Generation of science and technology: Google’s driverless cars

Imagine going to work, reading the daily paper, enjoying a latte from Starbucks… All of this while behind the wheel. Sounds really dumb and dangerous, right? Well, by 2017, we may no longer have to focus on the road anymore. Driving may soon be obsolete.

Two years ago, the driverless cars were not able to handle urban city situations – jaywalkers, small children, bicyclists, the works – but are now on their way to being driving masters. Google’s driverless cars are already able to handle the highways and freeways with no problem, but it has been getting the tighter roads that has been the struggle. Project Director Chris Urmson wrote on his blog recently, “We’re growing more optimistic that we’re heading toward an achievable goal — a vehicle that operates fully without human intervention.” In all honesty, I think this is cool but also really, really dumb. Obviously I’m all for science and technology, hence the reason why I have a science and technology column, but I’m really over all of the technology that’s limiting human experience and actually

having to use common sense. I mean, I guess a lot of people don’t pay attention while driving nowadays anyway, but it’s something that, in actuality, is very serious. Operating a vehicle, if done irresponsibly, could take a life or seriously harm somebody. Do we really need to leave that up to a full computer system instead of just putting down our cellphones for half an hour during our commute?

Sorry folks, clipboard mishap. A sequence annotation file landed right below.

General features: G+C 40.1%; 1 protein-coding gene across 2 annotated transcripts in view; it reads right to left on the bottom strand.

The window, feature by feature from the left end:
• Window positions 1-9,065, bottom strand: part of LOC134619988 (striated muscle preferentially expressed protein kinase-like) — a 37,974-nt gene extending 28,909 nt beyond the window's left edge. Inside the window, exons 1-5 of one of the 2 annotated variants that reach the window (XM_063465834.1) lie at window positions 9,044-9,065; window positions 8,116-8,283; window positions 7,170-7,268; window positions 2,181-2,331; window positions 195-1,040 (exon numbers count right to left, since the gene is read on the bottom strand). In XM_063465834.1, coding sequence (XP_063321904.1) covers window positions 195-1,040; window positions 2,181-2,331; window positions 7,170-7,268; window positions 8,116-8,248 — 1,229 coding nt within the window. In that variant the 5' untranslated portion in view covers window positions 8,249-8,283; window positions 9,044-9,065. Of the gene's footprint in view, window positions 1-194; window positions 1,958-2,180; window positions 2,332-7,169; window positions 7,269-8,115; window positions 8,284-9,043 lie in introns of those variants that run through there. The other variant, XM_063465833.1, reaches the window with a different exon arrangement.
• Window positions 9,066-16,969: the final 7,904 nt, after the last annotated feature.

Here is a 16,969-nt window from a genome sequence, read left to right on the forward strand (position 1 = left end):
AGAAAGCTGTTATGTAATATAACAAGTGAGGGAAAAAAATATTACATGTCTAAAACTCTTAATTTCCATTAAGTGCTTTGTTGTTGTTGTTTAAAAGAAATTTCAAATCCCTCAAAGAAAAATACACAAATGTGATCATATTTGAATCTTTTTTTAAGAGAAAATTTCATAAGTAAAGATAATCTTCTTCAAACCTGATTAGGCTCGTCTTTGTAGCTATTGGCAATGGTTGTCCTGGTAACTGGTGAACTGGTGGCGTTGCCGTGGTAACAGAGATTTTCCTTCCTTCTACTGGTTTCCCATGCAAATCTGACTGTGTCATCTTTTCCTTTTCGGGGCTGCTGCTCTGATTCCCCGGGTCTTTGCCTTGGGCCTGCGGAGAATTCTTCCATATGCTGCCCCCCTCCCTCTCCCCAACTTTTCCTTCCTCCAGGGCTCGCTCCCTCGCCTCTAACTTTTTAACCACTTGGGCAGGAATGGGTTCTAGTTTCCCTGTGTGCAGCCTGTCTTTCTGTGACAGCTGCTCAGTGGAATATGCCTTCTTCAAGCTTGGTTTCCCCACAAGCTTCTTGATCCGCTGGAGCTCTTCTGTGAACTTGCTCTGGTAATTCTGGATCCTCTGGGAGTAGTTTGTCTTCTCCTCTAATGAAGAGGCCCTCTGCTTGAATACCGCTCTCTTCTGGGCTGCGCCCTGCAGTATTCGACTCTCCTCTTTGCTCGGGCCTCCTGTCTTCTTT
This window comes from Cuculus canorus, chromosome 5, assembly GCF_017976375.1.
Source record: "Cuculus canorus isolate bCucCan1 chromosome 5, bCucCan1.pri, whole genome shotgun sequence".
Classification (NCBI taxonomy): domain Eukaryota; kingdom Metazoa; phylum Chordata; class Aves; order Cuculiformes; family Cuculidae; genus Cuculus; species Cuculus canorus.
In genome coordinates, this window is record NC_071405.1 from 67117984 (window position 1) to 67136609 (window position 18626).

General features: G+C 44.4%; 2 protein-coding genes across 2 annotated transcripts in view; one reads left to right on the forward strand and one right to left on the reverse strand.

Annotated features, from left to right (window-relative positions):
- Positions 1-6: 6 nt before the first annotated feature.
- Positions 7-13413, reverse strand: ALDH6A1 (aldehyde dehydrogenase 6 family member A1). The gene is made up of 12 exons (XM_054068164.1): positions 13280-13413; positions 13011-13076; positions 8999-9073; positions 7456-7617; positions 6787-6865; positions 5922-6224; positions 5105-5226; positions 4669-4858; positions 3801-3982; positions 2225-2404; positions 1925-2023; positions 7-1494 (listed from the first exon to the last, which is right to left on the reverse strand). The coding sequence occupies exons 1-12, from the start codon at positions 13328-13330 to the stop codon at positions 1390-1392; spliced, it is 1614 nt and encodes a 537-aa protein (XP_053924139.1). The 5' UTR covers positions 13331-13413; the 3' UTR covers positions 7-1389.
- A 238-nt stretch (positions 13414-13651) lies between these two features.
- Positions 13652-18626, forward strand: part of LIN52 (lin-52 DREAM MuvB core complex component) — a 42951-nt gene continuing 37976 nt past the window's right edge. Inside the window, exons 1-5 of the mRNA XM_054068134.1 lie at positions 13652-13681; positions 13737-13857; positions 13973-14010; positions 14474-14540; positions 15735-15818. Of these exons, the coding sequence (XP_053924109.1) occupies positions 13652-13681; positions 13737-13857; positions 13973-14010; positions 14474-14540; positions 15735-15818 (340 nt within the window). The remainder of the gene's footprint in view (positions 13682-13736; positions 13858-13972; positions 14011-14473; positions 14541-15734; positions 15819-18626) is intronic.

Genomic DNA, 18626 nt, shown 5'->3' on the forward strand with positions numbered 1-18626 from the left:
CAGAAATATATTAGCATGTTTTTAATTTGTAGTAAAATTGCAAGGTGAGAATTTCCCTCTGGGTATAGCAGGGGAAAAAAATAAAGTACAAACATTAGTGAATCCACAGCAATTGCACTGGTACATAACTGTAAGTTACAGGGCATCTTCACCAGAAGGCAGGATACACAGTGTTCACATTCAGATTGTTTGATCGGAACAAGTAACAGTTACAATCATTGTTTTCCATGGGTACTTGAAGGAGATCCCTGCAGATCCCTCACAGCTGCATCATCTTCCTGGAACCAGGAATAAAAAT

The driverless cars of the future are said to be available to the public in 2017. As the owner and driver of the car, individuals would still have to be in the driver’s seat just in case anything went wrong with the software or electronics of the car so you could take over if need be. But what happens when we are all so enmeshed in what we are doing that we don’t realize that the system is failing? Don’t get me wrong, sometimes I absolutely hate driving and just want to be able to relax, but when it comes down to it, I wouldn’t trust technology with my life. The computer’s got your back.” Google’s big pitch for the robot cars is that they’ll be able to drive better than humans are able to, and many traffic fatalities and accidents will be prevented. What I’m most worried about, though, are the one or two cars that crash and burn because something was faulty with the hardware or because something wasn’t updated on time. Maybe it’ll be great, maybe it’ll be awful. Only time will tell, and once 2017 hits, we can all sit back and relax and scroll through.